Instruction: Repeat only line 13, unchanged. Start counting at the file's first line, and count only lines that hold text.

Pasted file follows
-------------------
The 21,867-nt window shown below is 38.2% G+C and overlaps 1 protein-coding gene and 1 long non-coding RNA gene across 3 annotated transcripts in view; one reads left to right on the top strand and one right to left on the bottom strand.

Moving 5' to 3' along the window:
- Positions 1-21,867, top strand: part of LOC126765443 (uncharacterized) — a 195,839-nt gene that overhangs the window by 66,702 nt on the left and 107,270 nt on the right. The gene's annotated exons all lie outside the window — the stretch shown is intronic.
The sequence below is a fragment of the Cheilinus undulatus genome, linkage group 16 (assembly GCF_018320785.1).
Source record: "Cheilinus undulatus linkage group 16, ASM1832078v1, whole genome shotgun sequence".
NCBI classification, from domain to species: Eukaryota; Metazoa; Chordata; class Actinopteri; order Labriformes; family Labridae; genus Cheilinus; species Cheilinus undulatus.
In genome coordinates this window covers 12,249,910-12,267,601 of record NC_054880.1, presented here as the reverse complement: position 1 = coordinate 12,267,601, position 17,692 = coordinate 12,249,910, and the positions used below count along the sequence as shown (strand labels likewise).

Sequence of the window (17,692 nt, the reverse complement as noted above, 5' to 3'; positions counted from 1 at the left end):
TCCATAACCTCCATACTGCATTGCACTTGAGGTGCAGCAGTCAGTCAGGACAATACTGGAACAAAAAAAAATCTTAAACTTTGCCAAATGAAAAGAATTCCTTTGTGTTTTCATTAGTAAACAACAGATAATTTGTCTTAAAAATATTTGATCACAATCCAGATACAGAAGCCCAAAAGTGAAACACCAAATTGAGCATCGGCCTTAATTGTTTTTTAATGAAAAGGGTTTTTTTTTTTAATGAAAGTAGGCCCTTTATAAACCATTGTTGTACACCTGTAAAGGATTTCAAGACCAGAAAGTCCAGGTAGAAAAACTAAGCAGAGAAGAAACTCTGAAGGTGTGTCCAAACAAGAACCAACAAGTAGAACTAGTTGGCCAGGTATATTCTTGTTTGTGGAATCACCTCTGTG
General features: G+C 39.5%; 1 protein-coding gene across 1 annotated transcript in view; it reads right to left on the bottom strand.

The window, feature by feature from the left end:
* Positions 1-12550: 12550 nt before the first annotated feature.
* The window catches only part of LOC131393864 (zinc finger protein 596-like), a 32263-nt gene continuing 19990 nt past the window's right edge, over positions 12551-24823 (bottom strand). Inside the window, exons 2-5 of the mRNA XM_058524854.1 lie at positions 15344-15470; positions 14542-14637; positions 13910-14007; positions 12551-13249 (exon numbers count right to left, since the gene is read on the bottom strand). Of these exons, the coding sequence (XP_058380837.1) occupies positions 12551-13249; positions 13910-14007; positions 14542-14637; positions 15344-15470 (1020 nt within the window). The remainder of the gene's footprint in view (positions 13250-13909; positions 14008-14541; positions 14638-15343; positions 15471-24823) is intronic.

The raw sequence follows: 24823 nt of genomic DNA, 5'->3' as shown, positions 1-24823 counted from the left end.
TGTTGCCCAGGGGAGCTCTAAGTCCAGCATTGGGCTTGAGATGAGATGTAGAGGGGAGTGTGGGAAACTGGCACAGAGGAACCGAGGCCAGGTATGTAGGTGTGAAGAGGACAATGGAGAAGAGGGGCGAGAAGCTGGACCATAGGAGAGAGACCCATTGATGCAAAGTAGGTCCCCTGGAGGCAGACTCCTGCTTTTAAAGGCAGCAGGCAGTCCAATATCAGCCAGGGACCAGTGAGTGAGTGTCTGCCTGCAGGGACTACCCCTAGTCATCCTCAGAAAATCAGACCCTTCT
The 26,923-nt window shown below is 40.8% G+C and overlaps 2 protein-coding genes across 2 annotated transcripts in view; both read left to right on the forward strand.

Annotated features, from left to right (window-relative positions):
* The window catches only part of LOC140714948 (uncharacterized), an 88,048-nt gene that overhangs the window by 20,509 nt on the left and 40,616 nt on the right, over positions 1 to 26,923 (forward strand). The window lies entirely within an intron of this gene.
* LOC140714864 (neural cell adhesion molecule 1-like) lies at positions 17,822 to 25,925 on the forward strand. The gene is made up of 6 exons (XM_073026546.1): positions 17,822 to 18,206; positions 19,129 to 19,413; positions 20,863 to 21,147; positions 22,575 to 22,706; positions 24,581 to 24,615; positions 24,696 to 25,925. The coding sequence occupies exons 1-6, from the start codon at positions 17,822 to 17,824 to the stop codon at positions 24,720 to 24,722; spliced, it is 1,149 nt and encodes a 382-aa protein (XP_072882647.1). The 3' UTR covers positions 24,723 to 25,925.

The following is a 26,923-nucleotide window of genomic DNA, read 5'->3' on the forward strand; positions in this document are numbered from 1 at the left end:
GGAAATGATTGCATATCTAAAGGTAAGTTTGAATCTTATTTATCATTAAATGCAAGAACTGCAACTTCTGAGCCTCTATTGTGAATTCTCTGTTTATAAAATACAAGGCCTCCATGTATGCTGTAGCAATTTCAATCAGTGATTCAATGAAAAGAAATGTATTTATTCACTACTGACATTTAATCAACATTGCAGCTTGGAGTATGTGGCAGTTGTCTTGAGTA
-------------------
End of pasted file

* The window catches only part of LOC131393864 (zinc finger protein 596-like), a 32263-nt gene continuing 19990 nt past the window's right edge, over positions 12551-24823 (bottom strand). Inside the window, exons 2-5 of the mRNA XM_058524854.1 lie at positions 15344-15470; positions 14542-14637; positions 13910-14007; positions 12551-13249 (exon numbers count right to left, since the gene is read on the bottom strand). Of these exons, the coding sequence (XP_058380837.1) occupies positions 12551-13249; positions 13910-14007; positions 14542-14637; positions 15344-15470 (1020 nt within the window). The remainder of the gene's footprint in view (positions 13250-13909; positions 14008-14541; positions 14638-15343; positions 15471-24823) is intronic.